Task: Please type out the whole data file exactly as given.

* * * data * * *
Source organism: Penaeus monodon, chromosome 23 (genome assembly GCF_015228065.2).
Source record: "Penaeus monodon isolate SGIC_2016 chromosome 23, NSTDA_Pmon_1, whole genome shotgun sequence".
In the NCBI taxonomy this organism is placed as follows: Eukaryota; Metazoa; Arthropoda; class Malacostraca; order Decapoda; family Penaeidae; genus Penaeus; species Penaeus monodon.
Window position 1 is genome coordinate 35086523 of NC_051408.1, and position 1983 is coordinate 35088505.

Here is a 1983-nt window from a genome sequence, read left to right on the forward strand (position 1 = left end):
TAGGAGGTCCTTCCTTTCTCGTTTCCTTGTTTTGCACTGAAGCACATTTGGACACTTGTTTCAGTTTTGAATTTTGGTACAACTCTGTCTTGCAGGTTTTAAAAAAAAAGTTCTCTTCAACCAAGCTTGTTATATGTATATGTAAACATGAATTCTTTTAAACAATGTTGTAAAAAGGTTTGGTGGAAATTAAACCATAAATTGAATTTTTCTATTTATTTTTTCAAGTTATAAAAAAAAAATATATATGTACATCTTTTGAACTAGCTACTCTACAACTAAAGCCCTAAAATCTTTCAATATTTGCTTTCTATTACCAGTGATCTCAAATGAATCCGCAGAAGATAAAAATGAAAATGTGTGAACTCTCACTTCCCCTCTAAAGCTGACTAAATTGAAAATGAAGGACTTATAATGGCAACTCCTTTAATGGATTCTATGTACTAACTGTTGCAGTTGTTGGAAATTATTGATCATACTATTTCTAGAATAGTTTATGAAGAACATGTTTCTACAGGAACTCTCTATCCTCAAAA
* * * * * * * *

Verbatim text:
Source organism: Penaeus monodon, chromosome 23 (genome assembly GCF_015228065.2).
Source record: "Penaeus monodon isolate SGIC_2016 chromosome 23, NSTDA_Pmon_1, whole genome shotgun sequence".
In the NCBI taxonomy this organism is placed as follows: Eukaryota; Metazoa; Arthropoda; class Malacostraca; order Decapoda; family Penaeidae; genus Penaeus; species Penaeus monodon.
Window position 1 is genome coordinate 35086523 of NC_051408.1, and position 1983 is coordinate 35088505.

Here is a 1983-nt window from a genome sequence, read left to right on the forward strand (position 1 = left end):
TAGGAGGTCCTTCCTTTCTCGTTTCCTTGTTTTGCACTGAAGCACATTTGGACACTTGTTTCAGTTTTGAATTTTGGTACAACTCTGTCTTGCAGGTTTTAAAAAAAAAGTTCTCTTCAACCAAGCTTGTTATATGTATATGTAAACATGAATTCTTTTAAACAATGTTGTAAAAAGGTTTGGTGGAAATTAAACCATAAATTGAATTTTTCTATTTATTTTTTCAAGTTATAAAAAAAAAATATATATGTACATCTTTTGAACTAGCTACTCTACAACTAAAGCCCTAAAATCTTTCAATATTTGCTTTCTATTACCAGTGATCTCAAATGAATCCGCAGAAGATAAAAATGAAAATGTGTGAACTCTCACTTCCCCTCTAAAGCTGACTAAATTGAAAATGAAGGACTTATAATGGCAACTCCTTTAATGGATTCTATGTACTAACTGTTGCAGTTGTTGGAAATTATTGATCATACTATTTCTAGAATAGTTTATGAAGAACATGTTTCTACAGGAACTCTCTATCCTCAAAA